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Right-wing paranoia seems a little funny now

Discussion in 'Political Discussion' started by Patters, Feb 14, 2009.

  1. Patters

    Patters Moderator Staff Member PatsFans.com Supporter

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    Like freedom fries, this is another laughable example of the absurdity of the right-wing Congress during Bush.

    ABC News: Will Obama Reverse 'Invasion of the Hague' Act?

    In 2002, Congress passed a law enabling United States forces to unilaterally storm into peaceful Holland to liberate American soldiers held for war crimes.

    Coming in the early days of the war on terrorists, and as the International Criminal Court was being formed here, the measure provoked controversy and seemed to the Dutch – stout US allies – an absurd example of America's "with us or against us" foreign policy.

    The law is still on the books.

    Formally titled the American Service Members Protection Act, the measure is widely and derisively known here as the Invasion of The Hague Act.
     
    Last edited: Feb 14, 2009
  2. reflexblue

    reflexblue PatsFans.com Supporter PatsFans.com Supporter

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    #91 Jersey

    I think theres still a plan to invade Canada too. But that came Before 9/11....... Just sayin
     
    Last edited: Feb 14, 2009
  3. wistahpatsfan

    wistahpatsfan Pro Bowl Player

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    #75 Jersey

    I heard that there is another one on the books: "Invade the Vatican" meant for the FBI to go get child molesters who are being sheltered there.

    I never heard about the Hague law. That's wierd. As if the Dutch (or anyone else) would accept US troops as prisoners. No troops of any army have ever been brought to the Hague as war criminals, have they? I thought war criminals have been and can only be officers and politicians who have given orders to commit war crimes. Technically, war crimes occur whenever there is a war. The term "war crimes" is itself, redundant.

    Hardly any soldier goes into battle expecting to be involved in a war crime. Officers and politicians are definitely capable of it because they are the ones who know what a "war crime" is.
     
  4. reflexblue

    reflexblue PatsFans.com Supporter PatsFans.com Supporter

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    #91 Jersey

    No i remember lower level people being prosecuted in the Hague for war crimes in the Balkens. Serbian guards and militia.
     
    Last edited: Feb 14, 2009
  5. KontradictioN

    KontradictioN Do you even lift? PatsFans.com Supporter

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    No Jersey Selected

    God forbid we piss off the mighty Dutch.
     
  6. Real World

    Real World Moderator Staff Member

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    It's kinda dumb since all we'd have to do is bribe the Dutch with a promise of not to attack them. It worked for the Serbs in Srebrenca.
     
  7. wistahpatsfan

    wistahpatsfan Pro Bowl Player

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    #75 Jersey

    Oh...well, fukc them too!
     
  8. PressCoverage

    PressCoverage Banned

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    what a surprise that a born-again religious wacko administration would set forth such repressive, isolating, fear-promoting policy against a symbol of global justice...

    what a dark period we've just emerged from... unfortunately, we're all scarred for decades...

    memo to the American public: No more presidents from Texas... ever...
     
  9. Stokes

    Stokes In the Starting Line-Up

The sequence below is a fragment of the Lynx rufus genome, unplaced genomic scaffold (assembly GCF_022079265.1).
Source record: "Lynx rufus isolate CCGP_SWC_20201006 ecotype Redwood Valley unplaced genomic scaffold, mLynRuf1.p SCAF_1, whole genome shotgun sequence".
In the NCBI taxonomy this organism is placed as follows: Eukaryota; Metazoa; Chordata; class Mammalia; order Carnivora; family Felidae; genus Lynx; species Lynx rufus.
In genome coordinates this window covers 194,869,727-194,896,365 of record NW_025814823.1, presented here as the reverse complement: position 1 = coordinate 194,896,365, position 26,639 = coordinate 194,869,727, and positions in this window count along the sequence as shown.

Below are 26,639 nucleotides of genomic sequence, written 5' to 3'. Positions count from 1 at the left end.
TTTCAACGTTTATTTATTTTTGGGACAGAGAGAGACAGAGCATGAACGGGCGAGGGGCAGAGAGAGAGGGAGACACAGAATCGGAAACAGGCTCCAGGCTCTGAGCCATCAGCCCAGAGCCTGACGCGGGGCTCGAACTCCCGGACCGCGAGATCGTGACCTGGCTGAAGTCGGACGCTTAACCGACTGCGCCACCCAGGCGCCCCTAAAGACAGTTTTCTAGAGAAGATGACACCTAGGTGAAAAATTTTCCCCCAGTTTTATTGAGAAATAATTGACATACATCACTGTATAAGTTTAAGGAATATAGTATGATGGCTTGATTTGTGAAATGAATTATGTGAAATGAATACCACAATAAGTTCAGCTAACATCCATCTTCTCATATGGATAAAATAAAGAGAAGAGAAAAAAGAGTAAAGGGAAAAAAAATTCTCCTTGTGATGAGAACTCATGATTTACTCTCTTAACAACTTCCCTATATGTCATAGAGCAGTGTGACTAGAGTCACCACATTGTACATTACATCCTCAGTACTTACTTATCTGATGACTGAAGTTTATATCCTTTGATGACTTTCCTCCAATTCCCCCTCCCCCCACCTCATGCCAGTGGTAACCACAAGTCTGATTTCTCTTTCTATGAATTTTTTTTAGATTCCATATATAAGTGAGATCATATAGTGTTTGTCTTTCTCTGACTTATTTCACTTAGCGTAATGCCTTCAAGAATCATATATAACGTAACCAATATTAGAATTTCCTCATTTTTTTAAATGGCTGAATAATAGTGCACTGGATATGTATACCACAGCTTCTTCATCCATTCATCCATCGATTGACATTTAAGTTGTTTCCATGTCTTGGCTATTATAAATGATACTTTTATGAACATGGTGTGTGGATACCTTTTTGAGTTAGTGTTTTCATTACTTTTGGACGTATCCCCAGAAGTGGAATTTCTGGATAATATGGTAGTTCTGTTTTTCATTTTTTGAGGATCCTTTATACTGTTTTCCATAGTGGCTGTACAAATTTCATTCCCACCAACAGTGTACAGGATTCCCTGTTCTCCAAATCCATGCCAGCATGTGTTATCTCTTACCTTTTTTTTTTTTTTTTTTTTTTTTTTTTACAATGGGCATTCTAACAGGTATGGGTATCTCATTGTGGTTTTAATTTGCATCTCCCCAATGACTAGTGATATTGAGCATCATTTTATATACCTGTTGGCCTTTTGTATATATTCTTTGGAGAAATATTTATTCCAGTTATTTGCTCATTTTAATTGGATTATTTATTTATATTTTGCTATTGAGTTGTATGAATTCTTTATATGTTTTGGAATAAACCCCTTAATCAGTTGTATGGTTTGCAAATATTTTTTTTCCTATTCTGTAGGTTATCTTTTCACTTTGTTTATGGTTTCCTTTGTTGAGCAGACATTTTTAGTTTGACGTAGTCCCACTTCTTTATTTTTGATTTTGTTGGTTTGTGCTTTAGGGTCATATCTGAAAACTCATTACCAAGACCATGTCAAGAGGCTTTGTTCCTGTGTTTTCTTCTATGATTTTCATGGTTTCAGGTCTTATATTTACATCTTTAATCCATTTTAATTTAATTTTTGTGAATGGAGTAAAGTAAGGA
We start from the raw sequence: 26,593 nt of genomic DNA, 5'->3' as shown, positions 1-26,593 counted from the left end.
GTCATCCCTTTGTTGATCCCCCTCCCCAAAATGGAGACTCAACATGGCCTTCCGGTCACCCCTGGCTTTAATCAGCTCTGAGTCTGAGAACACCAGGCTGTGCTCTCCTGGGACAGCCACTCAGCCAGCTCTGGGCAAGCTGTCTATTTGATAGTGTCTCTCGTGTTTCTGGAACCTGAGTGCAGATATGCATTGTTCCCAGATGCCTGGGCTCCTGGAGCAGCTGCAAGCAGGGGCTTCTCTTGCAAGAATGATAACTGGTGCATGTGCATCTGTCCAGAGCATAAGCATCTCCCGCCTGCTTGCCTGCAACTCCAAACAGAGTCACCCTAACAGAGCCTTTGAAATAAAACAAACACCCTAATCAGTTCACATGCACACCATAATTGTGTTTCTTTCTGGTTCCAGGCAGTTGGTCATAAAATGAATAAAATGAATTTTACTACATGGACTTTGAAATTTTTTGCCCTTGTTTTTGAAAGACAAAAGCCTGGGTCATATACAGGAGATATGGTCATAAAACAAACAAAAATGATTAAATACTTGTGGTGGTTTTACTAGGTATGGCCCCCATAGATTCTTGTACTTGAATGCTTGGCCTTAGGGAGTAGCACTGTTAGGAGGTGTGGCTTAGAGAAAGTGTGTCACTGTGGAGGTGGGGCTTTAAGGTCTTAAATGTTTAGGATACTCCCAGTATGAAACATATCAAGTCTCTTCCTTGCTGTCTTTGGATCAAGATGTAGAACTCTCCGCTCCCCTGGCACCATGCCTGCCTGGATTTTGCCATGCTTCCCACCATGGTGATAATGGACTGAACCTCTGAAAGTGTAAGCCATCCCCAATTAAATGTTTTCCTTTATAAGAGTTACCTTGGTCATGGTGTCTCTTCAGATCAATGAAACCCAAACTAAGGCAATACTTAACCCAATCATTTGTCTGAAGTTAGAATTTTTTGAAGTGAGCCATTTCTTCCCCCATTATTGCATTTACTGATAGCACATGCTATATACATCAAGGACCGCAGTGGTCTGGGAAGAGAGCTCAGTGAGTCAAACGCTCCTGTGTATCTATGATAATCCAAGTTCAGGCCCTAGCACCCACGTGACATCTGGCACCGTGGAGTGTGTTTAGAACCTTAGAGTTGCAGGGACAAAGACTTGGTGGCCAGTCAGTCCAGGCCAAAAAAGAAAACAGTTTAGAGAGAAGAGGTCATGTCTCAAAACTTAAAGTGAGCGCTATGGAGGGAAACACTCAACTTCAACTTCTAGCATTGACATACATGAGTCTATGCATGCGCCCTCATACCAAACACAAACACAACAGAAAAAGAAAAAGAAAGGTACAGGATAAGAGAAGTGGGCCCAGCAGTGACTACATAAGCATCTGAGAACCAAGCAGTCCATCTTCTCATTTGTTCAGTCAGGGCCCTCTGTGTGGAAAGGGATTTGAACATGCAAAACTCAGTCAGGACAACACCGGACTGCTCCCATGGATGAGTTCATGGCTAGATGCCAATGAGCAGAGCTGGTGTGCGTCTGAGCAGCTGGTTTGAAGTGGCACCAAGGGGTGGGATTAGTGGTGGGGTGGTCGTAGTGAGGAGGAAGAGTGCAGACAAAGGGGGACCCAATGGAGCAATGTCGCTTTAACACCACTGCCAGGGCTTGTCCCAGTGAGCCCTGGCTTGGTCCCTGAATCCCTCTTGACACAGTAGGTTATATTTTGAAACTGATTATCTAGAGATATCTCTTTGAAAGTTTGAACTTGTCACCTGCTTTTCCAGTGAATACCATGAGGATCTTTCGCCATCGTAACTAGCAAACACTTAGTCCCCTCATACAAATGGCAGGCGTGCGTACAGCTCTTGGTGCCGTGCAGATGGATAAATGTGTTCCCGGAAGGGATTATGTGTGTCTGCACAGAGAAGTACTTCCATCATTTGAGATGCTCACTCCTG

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    Ah Yes Patters and PC, this was clearly all the doing of the Bush administration and the right wingers in Congress. In fact, if you check the library of Congress records on the vote you can see the list of Senators voting for the measure is a veritable who's who of reactionary conservatives, including:

    Biden, D, DE
    Boxer, D, CA
    Clinton, D, NY
    Dodd, D, CT
    Durbin, D, IL
    Edwards, D, NC
    Kerry, D, MA
    Reid, D, NV
    Schumer, D, NY

    The house vote is more of the same, here is the link:

    Search Results - THOMAS (Library of Congress)

    This BIPARTISAN action by Congress was passed in response to creation of a war crimes court (the ICC) not recognized by the United States which could have tried and executed US servicemen. The fear was/is that this court could be controlled by ultraliberal elements in Europe to punish US military for political or PR reasons. It was a good move to pass such a measure to clarify that the ICC holds no legal authority over our military. It does not outline any military strategy against the Hague, simply authorizes the President to use any means necessary to rescue US or allied military personnel from prosecution in a court we do not recognize. Or maybe you think it is a good idea to let one court decide what parts of US military policy are OK and what parts are prosecutable?
     
  10. PressCoverage

    PressCoverage Banned

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    Good one... not that we haven't seen the tired "dems voted for it too" angle a few hundred times already... Meanwhile, how many of them were members of the WHIGs team that duped Congress with fraudulent intel in the first place?... Yeah, sorry... That was a neoCON initiative entirely. ... Further, why can't the U.S. recognize the ICC? Bitter about how the Nazis were handled or something?

    I fault every Dem senator for not doing his job, whether its this vote, or the Patriot Act, or the Iraq resolution. But many did do their job. Meanwhile, almost ALL con men lawmakers were on board with Bush League initiatives. Get it yet?
     
    Last edited: Feb 14, 2009
  11. Stokes

    Stokes In the Starting Line-Up

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    Fraudulent intel? About the ICC? You stated this was the work of "a born-again religious wacko administration," which was incorrect. This was passed through Congress, not an executive order, and was voted for by most prominent Dems.

    As to your suggestion that all the Republicans were on board with this here's a partial list of "Nay" votes: